Comic satirists such as Aristophanes thrive on the tension that arises from their need to ridicule prominent figures of contemporary society and the possibility that this ridicule will cause genuine offense. The history of satire is full of complaints by authors that they work in a dangerous profession, and that their detractors fail to appreciate their high-minded, often explicitly didactic intentions. In such moments, satirists attempt to leave the impression that those who try to repress their freedom to mock and abuse are unwelcome obstacles to their enterprise. It is precisely such allegations of risk and danger, however, that make for effective satire and allow satirists to present themselves as comically “heroic” in the first place. And if satire requires a fraught, antagonistic relationship between author and target, we cannot trust the satirist’s account of the relationship or accept the claim that the alleged oppression is unwelcome. This study begins with such conundra in Aristophanes, and examines comparative evidence from other periods and literary forms, including Homer’s Thersites, Horace, Socrates and Lenny Bruce.
  • Publication
    The Rules We Live By
    (2006-01-01) Bicchieri, Cristina
    In The Grammar of Society, first published in 2006, Cristina Bicchieri examines social norms, such as fairness, cooperation, and reciprocity, in an effort to understand their nature and dynamics, the expectations that they generate, and how they evolve and change. Drawing on several intellectual traditions and methods, including those of social psychology, experimental economics and evolutionary game theory, Bicchieri provides an integrated account of how social norms emerge, why and when we follow them, and the situations where we are most likely to focus on relevant norms. Examining the existence and survival of inefficient norms, she demonstrates how norms evolve in ways that depend upon the psychological dispositions of the individual and how such dispositions may impair social efficiency. By contrast, she also shows how certain psychological propensities may naturally lead individuals to evolve fairness norms that closely resemble those we follow in most modern societies.
  • Publication
    From Photon to Neuron: Contents and Preface
    (2017-01-01) Nelson, Philip C
    Contents; To the Student; To the Instructor
  • Publication
    The Plan of Athena
    (1995) Murnaghan, Sheila
    The Odyssey opens by dramatizing the Olympian negotiations behind its action, and the goddess Athena quickly emerges as the source and sponsor of the plot that follows. All of the gods except Poseidon are gathered in the halls of Zeus listening to his meditations on a story that is already concluded, the story of Agamemnon. Athena tactfully shifts Zeus' attention to the story that is on her mind, the still-unconcluded story of Odysseus. When Zeus allows that it is indeed time for Odys seus to return, she responds with a ready set of plans that constitute the two lines of action occupying the next twelve books of the poem: the adventures of Telemachos, initiated by her own visit to Ithaka in the guise of Mentes, and Odysseus' release from the island of Kalypso, initiated by Hermes sent as a messenger from Zeus (1.80- 95). At the end of that phase of the action, Athena takes an even more direct hand in events, meeting with Odysseus as he reaches the shore of Ithaka in Book 13 and devising with him the plot that will control the second half of the poem.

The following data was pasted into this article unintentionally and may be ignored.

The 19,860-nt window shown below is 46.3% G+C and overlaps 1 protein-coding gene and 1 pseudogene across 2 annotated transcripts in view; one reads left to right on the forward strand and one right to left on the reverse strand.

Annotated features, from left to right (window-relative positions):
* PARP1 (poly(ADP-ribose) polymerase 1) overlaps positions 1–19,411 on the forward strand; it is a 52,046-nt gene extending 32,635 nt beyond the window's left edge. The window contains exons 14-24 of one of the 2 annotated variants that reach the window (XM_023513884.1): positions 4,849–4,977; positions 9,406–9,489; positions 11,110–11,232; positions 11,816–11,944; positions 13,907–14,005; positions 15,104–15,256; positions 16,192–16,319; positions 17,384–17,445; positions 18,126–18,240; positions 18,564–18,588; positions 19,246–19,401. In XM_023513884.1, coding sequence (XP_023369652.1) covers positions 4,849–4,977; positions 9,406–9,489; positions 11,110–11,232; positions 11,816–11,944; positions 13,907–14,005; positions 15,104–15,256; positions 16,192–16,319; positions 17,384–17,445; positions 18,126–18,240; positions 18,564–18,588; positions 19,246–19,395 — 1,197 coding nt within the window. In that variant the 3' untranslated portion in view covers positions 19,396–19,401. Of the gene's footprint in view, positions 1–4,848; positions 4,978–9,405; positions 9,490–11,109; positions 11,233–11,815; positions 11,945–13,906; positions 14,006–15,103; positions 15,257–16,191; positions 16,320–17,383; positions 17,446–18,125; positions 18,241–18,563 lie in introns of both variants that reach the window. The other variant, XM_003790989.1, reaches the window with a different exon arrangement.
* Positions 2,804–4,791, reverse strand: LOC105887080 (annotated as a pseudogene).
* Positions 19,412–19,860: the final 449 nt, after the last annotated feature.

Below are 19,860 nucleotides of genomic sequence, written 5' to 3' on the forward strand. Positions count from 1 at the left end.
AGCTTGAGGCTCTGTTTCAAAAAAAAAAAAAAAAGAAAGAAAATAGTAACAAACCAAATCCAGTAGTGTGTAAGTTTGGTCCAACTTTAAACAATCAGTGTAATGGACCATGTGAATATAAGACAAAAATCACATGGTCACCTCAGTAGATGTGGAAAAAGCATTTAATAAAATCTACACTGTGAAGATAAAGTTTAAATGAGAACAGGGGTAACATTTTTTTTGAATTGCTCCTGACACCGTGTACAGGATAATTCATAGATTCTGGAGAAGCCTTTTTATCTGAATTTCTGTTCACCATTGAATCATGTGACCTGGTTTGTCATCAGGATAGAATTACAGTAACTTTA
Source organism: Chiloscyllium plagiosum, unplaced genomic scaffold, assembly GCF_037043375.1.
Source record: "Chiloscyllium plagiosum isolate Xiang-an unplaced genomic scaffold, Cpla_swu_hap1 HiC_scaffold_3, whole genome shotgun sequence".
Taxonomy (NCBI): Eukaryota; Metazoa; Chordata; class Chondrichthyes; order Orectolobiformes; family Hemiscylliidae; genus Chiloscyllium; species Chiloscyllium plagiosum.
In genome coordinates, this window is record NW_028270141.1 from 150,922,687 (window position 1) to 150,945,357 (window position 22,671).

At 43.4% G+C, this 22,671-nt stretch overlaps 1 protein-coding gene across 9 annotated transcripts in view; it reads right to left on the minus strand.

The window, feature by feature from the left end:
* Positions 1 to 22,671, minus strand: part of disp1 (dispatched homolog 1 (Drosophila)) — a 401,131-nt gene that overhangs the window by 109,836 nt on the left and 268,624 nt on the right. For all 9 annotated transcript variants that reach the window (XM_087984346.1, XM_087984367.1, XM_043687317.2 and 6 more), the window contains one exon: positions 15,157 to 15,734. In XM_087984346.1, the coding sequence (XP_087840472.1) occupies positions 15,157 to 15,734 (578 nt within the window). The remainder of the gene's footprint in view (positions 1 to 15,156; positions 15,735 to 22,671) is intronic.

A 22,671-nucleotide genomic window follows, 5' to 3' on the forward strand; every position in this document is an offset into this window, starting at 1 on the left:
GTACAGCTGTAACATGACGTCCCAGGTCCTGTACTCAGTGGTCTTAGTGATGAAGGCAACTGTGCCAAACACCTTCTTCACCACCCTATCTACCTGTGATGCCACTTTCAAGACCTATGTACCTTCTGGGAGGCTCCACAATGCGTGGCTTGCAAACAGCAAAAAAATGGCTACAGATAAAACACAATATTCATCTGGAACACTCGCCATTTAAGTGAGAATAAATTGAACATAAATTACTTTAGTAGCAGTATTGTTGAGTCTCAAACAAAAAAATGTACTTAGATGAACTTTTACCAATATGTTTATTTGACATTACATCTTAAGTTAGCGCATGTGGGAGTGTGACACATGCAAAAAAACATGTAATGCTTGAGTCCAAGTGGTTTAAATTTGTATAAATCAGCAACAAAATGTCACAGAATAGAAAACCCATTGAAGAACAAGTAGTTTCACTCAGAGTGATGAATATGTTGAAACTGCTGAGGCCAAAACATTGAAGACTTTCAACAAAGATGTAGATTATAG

• Publication
    Roman Homer
    (2004-01-01) Farrell, Joseph
    Latinists are accustomed to measuring Homer’s presence in Rome by his impact on Roman poetry. Epic looms largest in this regard, but most poetic genres can be regarded to some extent as derivatives of Homer. And even outside of poetry, Homer’s impact on Latin letters is not small. But the reception of Homer by Roman culture is a very widespread phenomenon that is hardly confined to literature. Homerising literature in Latin needs to be understood as part of a much broader and more pervasive Homeric presence in material culture and social practice. Abundant evidence from the material and social spheres shows that elite Romans lived in a world pervaded by Homer, and would have done whether Roman poets had interested themselves in Homer or not. That the poets did so should be regarded as an outgrowth of material and social considerations rather than as their source. This is not to challenge traditional ideas about the importance of literary–historical engagements with Homer by Livius Andronicus, Ennius, Virgil and others. Such ideas have been voiced many times, and each of these important authors is in his own way justified to claim the title of ‘the Roman Homer’. But habitual celebration of poetic achievement without due attention to the broader cultural milieu in which the poets worked has produced a very partial picture of Homer’s presence throughout Roman culture. Accordingly, in part one of this essay I will survey the nonliterary presence of Homer in Rome and elsewhere in Italy as a context for understanding Homeric elements in the realm of Roman literature. In the second half of the essay, I will proceed to literary evidence, but will focus on those aspects that look to the circulation of Homer in Roman social life, again as a context for more belletristic performances of Homer. In following this procedure, I do not mean to give short shrift to such monuments of Homeric culture as Ennius’ Annales and Virgil’s Aeneid. Rather, I hope to redress an imbalance between the use of literary and nonliterary evidence in assessing Homer’s impact at Rome.